He broke my heart, Chance did, and I was cheering on Brook to help.  “Brook had walked in on Chance in bed, tossing a ball towards the ceiling. Up and down, the telltale sounds of a wheezed sob.”  I admit, I was super ticked at dad, expecting the worst always and in one case, moving out the mansion to a bigger one and only taking Danny with him, leaving Chance to his money and lonely huge house.

Chance does everything he can to not give in to what he feels for Brook.  He keeps him a secret and fights everything he feels. He hurts Brook multiple times.  “Brook’s shoulders dropped as he lurched for the door.  Chance hated that he was disappointing another person in his life.”  But it takes time to grow as a person, to realize that you are worthy of being happy and living your own life.  Chance is working on it and Brook helps. I loved getting to see it.

The ending is sweet and perfect, just what I would have wished for these two.

Cover art by Natasha Snow continues the pattern of the others in the series, a colorful background (this one in shades of orange) with the MC on the front, in this case Chance, looking cocky.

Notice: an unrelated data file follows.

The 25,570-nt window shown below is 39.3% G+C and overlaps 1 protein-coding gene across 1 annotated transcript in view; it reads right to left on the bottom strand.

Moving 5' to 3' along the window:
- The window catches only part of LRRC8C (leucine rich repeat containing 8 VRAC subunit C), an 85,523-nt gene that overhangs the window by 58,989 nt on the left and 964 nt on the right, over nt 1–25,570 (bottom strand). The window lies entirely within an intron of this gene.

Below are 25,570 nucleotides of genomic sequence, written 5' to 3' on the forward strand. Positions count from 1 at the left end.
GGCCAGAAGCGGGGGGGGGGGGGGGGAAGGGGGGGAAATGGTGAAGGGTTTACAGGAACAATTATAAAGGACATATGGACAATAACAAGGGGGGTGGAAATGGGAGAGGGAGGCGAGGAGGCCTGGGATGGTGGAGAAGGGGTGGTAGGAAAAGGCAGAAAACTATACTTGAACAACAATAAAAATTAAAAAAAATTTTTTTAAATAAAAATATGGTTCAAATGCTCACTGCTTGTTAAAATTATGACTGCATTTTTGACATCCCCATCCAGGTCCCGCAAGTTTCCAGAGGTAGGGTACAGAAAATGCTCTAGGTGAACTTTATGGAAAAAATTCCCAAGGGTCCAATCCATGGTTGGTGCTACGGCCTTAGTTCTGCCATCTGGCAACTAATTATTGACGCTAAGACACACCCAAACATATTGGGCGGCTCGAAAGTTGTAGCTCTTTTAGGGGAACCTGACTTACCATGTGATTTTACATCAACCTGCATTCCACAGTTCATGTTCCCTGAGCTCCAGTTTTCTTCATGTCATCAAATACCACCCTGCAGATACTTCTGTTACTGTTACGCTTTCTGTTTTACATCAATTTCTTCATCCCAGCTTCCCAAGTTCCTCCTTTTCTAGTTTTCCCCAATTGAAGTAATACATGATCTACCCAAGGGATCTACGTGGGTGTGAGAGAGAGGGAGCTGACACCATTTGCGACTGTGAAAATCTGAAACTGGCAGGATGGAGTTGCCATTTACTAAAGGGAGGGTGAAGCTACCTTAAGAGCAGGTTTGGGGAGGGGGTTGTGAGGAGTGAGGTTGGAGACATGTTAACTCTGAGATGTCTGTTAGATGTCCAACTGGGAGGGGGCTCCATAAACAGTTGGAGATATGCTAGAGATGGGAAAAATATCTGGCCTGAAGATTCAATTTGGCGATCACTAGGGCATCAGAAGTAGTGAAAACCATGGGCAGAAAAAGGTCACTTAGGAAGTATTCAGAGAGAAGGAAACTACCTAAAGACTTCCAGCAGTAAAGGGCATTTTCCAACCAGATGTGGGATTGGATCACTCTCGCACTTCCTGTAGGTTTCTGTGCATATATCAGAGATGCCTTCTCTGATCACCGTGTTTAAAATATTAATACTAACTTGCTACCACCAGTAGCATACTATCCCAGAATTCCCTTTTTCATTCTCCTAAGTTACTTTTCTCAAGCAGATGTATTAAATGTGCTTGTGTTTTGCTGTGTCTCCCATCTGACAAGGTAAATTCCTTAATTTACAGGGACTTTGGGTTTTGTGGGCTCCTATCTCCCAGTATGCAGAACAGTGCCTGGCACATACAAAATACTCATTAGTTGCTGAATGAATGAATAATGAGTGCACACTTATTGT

Sales Links:  Amazon

Book Details:

Kindle Edition, 151 pages
Published July 29th 2018
ASINB07G1612KH
Edition LanguageEnglish
SeriesLove Letters #3

Admiring Ash
Begging Ben
Challenging Chance

A Lucy Review: Nobody Else’s by Nell Iris

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Rating: 3.5 stars out of 5

Beckett’s best friend, Matt, comes from a big family.  As in, a really big one with eleven children.  Matt is the oldest and his younger brother, Levi, is three years his junior.  Levi is also the focus of Beckett’s crush. “I’d had a crush on him for years, but he was Matt’s little brother, and besides…what would he see in someone like me?”  Beckett is a bit of a bear, hairy with a chubby belly.  When he sees Levi, he “…pulled in my stomach and sat a little straighter.  Not that it helped.  My belly couldn’t be hidden.”